Bread is Life

I love bread.  Pizza is made with bread.  Bread pudding?  The best of its kind.  Quick, what food do you immediately think of when I say "Jesus Christ?"  That's what I thought. Indeed, bread IS life.  Without it, what would we honestly do?  Even the little things, like using it to mop up the remainders of an oily and/or saucy entree, would become infinitely less common and satisfying.  Like freedom and daylight savings time, bread is an aspect of my life that I am always thankful for.

And in continuation of our meals on reels tradition, I'd like to feature one of my favorite movie scenes featuring bread from one of the greatest "RomComs" of all time: Moonstruck.  In this particular scene, Loretta (played by Cher) seeks out her fiancée's brother, Ronnie (Nic Cage), to inform him of their upcoming wedding plans.  But what was thought to be a simple, break-the-news type conversation actually turns into a unanticipated yet typical Italian detour through passion, anger and guilt.  It's well acted, and pretty hilarious.

Check it out here.

Looking to channel your inner Ronnie Cammareri and do some bread making of your own?  We have a suggestion.

Herbed Focaccia

What You Need:

For the herbed oil:

3/4 cup olive oil

3/4 teaspoon crushed red pepper

3 cloves of garlic, minced

For the yeast mixture:

1 cup warm water

1 cup flour

1 package active dry yeast

For the bread:

1 cup warm water

1 teaspoon salt

3 tablespoons of mixed herbs (rosemary and thyme work nicely)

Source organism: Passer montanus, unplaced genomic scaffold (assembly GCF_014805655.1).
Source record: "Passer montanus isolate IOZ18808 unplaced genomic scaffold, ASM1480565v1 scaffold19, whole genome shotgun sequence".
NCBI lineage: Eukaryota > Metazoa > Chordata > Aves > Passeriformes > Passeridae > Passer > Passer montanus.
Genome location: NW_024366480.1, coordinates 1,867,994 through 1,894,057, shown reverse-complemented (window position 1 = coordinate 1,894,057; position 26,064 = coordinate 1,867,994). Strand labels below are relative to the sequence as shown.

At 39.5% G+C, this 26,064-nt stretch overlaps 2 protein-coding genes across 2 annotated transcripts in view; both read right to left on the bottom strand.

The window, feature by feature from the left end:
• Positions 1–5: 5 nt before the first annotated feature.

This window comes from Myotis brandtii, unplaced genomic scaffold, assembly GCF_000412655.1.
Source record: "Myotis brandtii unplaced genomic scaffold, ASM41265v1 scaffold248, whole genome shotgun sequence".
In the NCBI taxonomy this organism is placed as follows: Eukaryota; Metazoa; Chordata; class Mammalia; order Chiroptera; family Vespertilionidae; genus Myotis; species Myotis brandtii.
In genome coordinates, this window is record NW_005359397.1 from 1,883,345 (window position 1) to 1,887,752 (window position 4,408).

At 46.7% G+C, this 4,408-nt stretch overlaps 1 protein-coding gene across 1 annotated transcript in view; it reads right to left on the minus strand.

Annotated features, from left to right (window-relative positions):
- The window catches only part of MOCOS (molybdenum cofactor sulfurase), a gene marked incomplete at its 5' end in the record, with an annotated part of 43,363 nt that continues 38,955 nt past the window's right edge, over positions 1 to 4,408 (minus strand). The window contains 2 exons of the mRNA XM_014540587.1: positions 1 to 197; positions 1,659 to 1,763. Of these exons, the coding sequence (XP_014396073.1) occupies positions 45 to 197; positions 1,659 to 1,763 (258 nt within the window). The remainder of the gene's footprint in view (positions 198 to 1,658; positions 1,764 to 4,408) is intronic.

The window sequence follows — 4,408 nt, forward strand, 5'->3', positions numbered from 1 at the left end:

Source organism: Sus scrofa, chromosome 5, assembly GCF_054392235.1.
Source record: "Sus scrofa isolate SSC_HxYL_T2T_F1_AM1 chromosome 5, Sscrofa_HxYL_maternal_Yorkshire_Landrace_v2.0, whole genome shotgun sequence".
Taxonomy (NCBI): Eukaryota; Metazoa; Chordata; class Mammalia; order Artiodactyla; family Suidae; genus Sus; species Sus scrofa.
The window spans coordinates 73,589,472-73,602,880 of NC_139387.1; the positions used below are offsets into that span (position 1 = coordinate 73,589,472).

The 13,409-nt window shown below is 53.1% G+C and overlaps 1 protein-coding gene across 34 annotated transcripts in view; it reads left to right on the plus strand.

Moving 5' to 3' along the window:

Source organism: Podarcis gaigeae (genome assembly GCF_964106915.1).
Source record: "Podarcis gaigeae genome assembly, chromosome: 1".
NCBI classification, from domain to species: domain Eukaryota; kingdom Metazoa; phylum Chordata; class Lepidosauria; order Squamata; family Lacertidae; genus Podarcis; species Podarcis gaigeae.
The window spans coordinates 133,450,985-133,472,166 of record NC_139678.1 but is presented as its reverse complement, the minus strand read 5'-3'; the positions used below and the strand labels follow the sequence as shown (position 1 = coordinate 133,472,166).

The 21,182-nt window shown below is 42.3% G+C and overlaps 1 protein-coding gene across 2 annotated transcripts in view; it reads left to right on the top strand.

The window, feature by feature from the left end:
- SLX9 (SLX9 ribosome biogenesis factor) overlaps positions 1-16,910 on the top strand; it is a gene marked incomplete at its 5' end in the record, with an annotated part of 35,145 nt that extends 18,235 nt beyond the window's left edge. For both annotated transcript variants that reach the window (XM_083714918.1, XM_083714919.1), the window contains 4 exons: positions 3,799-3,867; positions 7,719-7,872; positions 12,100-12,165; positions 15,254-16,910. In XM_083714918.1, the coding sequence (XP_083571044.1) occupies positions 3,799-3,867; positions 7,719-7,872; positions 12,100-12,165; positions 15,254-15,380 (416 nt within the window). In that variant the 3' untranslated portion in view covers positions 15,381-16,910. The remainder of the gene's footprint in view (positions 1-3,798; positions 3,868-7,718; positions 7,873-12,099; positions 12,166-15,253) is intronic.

3 Tablespoons of the herbed oil mixture

4-5 cups of bread flour (all purpose flour works too)

Extra water (just in case...)

kosher salt

What To Do:

For the herbed oil:

Comine all ingredient in a small saucepan.

Stir over medium-low heat for about 7 minutes - don't let the garlice burn! The mixture should become nice and aromatic.

Remove from the heat and let it stand to cool.

For the yeast mixture:

In a large bowl, sprinkle the yeast over the 1 cup of warm water (about 115 degrees F).

Let the mixture stand 5 minutes - it should start to foam and bubble a bit.

Add flour and mix well.

Cover and let it stand for about 1 hour.

For the bread:

Add the remaining water, oil and salt to the yeast mixture and mix it all together well. You can use a standing mixer like a Kitchen aid for this. You could try it with a large, hearty food processor as well.

Add 2-3 cups of flour, and herbs and mix. Mix it! Until it is smooooooth. Yeah.

Now, turn it out onto a floured surface and slowly knead. Knead it! All the while adding the remaining flour, 1/2 cup at a time. If you have that fancy standing mixer equipped with a dough hook, you can keep it in there and let that gizmo do the work for you. If not, you're gonna have to do it yourself. Fortitude! It's worth it.

Knead the dough for 5-6 minutes. It shouldn't be too sticky, but only slightly tacky. Like 70's wallpaper. If it's too sticky, add in a touch more flour - try 2 tablespoons at a time and go from there.

Transfer this dough to an oiled bowl. Cover it and let it rise for 1 1/2 hours.

Punch down the dough. Punch it! And turn it onto a lightly oiled 9x13 pan. Press the dough out to fit the pan and let it rise for 30 more minutes.

After the 30 minutes, press the surface of the dough with your fingertips to make little dimples on the top. Dimples are cute. Your bread should have them.

Brush the top with the herbed oil mixture and sprinkle with some kosher salt.

Bake the bread in an oven heated to 400 degrees F for 15 minutes. Then reduce the heat to 375 and make for 20 minutes longer.

Save the rest of the herbed oil for dipping! Dip it!